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Since joining the company in 2012, GroundLink CEO Liz Carisone leads improvements for the global chauffeured app, such as offering customer innovations in mobile apps, web and call center service; scaling the company’s infrastructure to allow seamless bookings, rides, and billing for customers; and leading duty-of-care and safety standards. She previously was CFO of Kroll Consulting Services, a global provider of risk management services and CFO of London-based Gullivers Travel Associations, a provider of global travel products and services.
NEW YORK — With all the complaints about Uber and its contempt for regulations, a growing tech-enabled car service called GroundLink shows how to properly run a professional ride app. GroundLink would be an apt tutor to Uber on some of the finer points of tech-based, high-end chauffeured service.
Since 2011, GroundLink has operated as a provider of “near-demand” executive black car service in major cities worldwide, offering an on-time guarantee, professional chauffeurs who are background checked and licensed, client duty of care, and late-model luxury vehicles insured at limousine industry levels. To underscore its flexibility, GroundLink takes bookings via its iPhone and Android apps, its website groundlink.com, and a 24/7 customer call center.
The chauffeurs, many of them owners of limousine services, work as independent affiliates to GroundLink, often supplementing their locally generated client revenue. CEO Liz Carisone describes the company as a “hybrid model,” meaning the company combines the technology of newer transportation network companies (TNCs) with the safety and reliability of more traditional chauffeured operations.
“We deploy service and safety and technology,” Carisone said. “We offer competitive pricing to Uber Black, but have fully vetted drivers and overarching insurance coverage. When booking, we provide blanket security.”
GroundLink includes 550 partners spread across 110 nations worldwide with a vehicle network of 10,000+. (An exact figure on the number of cities Groundlink serves was unavailable). Its holding company, GroundLink Holdings LLC, is owned by a private equity firm, Comvest.
As with TNCs, GroundLink clients can track their vehicles before pickup. All tracking, communications, and billing are electronic. GroundLink is supported by one of the limousine industry’s leading software and app providers, LimoAnywhere, which handles GroundLink’s GPS tracking and all information for its affiliates.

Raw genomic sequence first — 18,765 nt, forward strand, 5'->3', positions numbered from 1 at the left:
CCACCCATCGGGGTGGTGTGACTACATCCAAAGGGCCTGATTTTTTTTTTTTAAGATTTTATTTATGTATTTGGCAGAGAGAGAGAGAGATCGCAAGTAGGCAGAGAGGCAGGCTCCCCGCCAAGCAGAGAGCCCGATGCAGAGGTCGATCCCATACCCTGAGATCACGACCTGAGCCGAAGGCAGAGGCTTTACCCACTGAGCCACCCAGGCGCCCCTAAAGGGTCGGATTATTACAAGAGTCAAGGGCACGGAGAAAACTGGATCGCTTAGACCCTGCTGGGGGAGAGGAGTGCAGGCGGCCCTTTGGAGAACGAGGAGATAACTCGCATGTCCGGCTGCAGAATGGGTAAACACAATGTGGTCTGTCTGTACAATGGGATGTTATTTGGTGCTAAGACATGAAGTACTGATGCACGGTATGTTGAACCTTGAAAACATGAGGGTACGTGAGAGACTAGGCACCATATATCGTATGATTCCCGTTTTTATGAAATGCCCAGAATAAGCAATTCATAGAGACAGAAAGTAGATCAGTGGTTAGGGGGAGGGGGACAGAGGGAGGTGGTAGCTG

GroundLink relies on a thorough process to vet and approve all chauffeurs and vehicles. For chauffeurs, the company does background checks, including fingerprinting where required and/or available, as well as licensing and insurance verifications. All chauffeurs are evaluated based on client feedback, and the company immediately follows up on any service violations or failures.
“We have strict standards and keep full records,” Carisone said. “We do onsite auditing based on complaints and feedback, and do mystery (riding) as well. Because we operate in (110) countries, and the industry is not universally regulated the same way, we take care to follow the rules in each country.”
All Classed Up
In the U.S., black-on-black fleet vehicles correspond with service tiers including:
- Economy class: Vehicles include the 2011 Lincoln Town Car sedan, and 2012-present model years of the Toyota Avalon, Chrysler 300, Toyota Highlander, Toyota Camry and the Honda Pilot.
- Luxury class: Vehicles include the Lincoln MKT, Lincoln MKS, and Toyota Avalon.
- VIP class: BMW 7-Series and Jaguar XJ sedans
- Mercedes-Benz class: S-Class models
- SUV class: Cadillac Escalades and Chevrolet Suburbans GroundLink also books vans and stretch limousines.
GroundLink works with independent operators in New York and Chicago, as well as affiliates around the nation and world. The drivers and affiliates typically get 75% of the rate, with GroundLink receiving 25%. Chauffeurs are provided 15% gratuities and all toll fees.
GroundLink uses auto-dispatching, and recently launched an algorithm that provides chauffeurs updated information on what areas of the city are likely to produce the most demand. This can help reduce waiting times for both chauffeurs and clients while improving customer service.